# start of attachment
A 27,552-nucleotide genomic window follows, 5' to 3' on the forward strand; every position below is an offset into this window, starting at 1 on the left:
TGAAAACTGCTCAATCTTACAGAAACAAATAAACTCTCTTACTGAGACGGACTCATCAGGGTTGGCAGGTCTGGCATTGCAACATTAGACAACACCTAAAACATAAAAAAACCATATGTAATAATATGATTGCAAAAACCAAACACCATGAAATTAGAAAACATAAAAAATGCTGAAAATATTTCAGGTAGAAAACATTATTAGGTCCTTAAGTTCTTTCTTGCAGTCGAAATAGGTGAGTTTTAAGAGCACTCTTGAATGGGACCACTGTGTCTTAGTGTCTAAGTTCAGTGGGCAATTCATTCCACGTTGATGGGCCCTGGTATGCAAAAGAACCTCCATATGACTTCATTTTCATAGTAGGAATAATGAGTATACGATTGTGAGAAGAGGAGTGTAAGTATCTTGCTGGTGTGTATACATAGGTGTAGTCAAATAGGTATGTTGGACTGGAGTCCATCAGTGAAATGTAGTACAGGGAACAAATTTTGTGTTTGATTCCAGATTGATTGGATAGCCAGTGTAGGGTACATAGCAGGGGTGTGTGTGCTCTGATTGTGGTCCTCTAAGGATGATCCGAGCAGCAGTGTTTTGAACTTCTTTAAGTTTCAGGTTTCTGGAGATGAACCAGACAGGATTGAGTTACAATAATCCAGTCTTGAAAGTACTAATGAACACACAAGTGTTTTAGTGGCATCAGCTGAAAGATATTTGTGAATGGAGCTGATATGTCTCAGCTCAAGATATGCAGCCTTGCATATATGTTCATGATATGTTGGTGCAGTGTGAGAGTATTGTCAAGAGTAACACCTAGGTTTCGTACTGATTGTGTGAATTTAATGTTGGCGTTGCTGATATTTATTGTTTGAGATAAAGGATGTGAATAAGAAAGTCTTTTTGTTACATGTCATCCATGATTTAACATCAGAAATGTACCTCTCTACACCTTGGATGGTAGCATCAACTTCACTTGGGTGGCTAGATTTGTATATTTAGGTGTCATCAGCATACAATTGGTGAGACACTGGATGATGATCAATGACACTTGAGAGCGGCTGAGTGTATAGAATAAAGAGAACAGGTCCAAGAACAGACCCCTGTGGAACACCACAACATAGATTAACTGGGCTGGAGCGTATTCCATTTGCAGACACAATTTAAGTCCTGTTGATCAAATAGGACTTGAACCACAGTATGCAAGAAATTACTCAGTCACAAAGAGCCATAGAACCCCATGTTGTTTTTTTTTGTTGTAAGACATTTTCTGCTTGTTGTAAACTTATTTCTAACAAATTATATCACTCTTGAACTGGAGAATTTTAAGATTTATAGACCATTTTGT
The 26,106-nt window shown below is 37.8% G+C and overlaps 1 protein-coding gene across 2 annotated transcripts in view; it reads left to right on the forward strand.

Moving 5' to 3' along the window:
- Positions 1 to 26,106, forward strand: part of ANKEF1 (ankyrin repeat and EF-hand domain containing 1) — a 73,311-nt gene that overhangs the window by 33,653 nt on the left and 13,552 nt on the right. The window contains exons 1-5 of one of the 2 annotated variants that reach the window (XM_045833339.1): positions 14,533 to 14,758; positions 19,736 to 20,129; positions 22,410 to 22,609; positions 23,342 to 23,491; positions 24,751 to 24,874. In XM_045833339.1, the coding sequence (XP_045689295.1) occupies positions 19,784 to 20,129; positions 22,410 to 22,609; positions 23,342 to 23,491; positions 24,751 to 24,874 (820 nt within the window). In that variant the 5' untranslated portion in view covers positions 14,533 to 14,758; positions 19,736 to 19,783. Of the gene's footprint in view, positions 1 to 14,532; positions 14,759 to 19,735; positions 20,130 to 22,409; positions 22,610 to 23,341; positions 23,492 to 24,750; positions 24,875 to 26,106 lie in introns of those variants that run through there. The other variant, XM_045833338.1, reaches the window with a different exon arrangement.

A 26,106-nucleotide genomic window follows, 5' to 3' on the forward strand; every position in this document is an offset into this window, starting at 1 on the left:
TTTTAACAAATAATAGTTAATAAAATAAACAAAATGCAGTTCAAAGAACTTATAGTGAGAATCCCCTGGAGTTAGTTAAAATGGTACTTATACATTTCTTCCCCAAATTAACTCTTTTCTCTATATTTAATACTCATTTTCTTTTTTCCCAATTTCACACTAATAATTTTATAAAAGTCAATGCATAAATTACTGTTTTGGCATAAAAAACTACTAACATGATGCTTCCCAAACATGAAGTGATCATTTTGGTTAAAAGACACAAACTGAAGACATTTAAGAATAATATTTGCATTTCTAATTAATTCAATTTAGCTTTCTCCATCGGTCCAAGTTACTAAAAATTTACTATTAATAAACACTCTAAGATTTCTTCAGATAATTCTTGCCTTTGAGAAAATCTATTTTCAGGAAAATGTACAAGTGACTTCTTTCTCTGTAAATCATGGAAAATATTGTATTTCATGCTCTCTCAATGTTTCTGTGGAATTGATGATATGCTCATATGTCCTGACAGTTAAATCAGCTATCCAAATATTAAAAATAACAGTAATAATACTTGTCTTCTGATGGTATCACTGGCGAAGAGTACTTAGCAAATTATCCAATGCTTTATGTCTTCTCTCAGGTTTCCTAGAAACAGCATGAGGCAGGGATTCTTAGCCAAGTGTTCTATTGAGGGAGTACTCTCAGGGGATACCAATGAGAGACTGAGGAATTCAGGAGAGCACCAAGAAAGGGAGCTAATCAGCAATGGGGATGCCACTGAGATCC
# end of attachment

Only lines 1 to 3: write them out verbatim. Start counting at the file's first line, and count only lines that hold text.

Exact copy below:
A 27,552-nucleotide genomic window follows, 5' to 3' on the forward strand; every position below is an offset into this window, starting at 1 on the left:
TGAAAACTGCTCAATCTTACAGAAACAAATAAACTCTCTTACTGAGACGGACTCATCAGGGTTGGCAGGTCTGGCATTGCAACATTAGACAACACCTAAAACATAAAAAAACCATATGTAATAATATGATTGCAAAAACCAAACACCATGAAATTAGAAAACATAAAAAATGCTGAAAATATTTCAGGTAGAAAACATTATTAGGTCCTTAAGTTCTTTCTTGCAGTCGAAATAGGTGAGTTTTAAGAGCACTCTTGAATGGGACCACTGTGTCTTAGTGTCTAAGTTCAGTGGGCAATTCATTCCACGTTGATGGGCCCTGGTATGCAAAAGAACCTCCATATGACTTCATTTTCATAGTAGGAATAATGAGTATACGATTGTGAGAAGAGGAGTGTAAGTATCTTGCTGGTGTGTATACATAGGTGTAGTCAAATAGGTATGTTGGACTGGAGTCCATCAGTGAAATGTAGTACAGGGAACAAATTTTGTGTTTGATTCCAGATTGATTGGATAGCCAGTGTAGGGTACATAGCAGGGGTGTGTGTGCTCTGATTGTGGTCCTCTAAGGATGATCCGAGCAGCAGTGTTTTGAACTTCTTTAAGTTTCAGGTTTCTGGAGATGAACCAGACAGGATTGAGTTACAATAATCCAGTCTTGAAAGTACTAATGAACACACAAGTGTTTTAGTGGCATCAGCTGAAAGATATTTGTGAATGGAGCTGATATGTCTCAGCTCAAGATATGCAGCCTTGCATATATGTTCATGATATGTTGGTGCAGTGTGAGAGTATTGTCAAGAGTAACACCTAGGTTTCGTACTGATTGTGTGAATTTAATGTTGGCGTTGCTGATATTTATTGTTTGAGATAAAGGATGTGAATAAGAAAGTCTTTTTGTTACATGTCATCCATGATTTAACATCAGAAATGTACCTCTCTACACCTTGGATGGTAGCATCAACTTCACTTGGGTGGCTAGATTTGTATATTTAGGTGTCATCAGCATACAATTGGTGAGACACTGGATGATGATCAATGACACTTGAGAGCGGCTGAGTGTATAGAATAAAGAGAACAGGTCCAAGAACAGACCCCTGTGGAACACCACAACATAGATTAACTGGGCTGGAGCGTATTCCATTTGCAGACACAATTTAAGTCCTGTTGATCAAATAGGACTTGAACCACAGTATGCAAGAAATTACTCAGTCACAAAGAGCCATAGAACCCCATGTTGTTTTTTTTTGTTGTAAGACATTTTCTGCTTGTTGTAAACTTATTTCTAACAAATTATATCACTCTTGAACTGGAGAATTTTAAGATTTATAGACCATTTTGT
The 26,106-nt window shown below is 37.8% G+C and overlaps 1 protein-coding gene across 2 annotated transcripts in view; it reads left to right on the forward strand.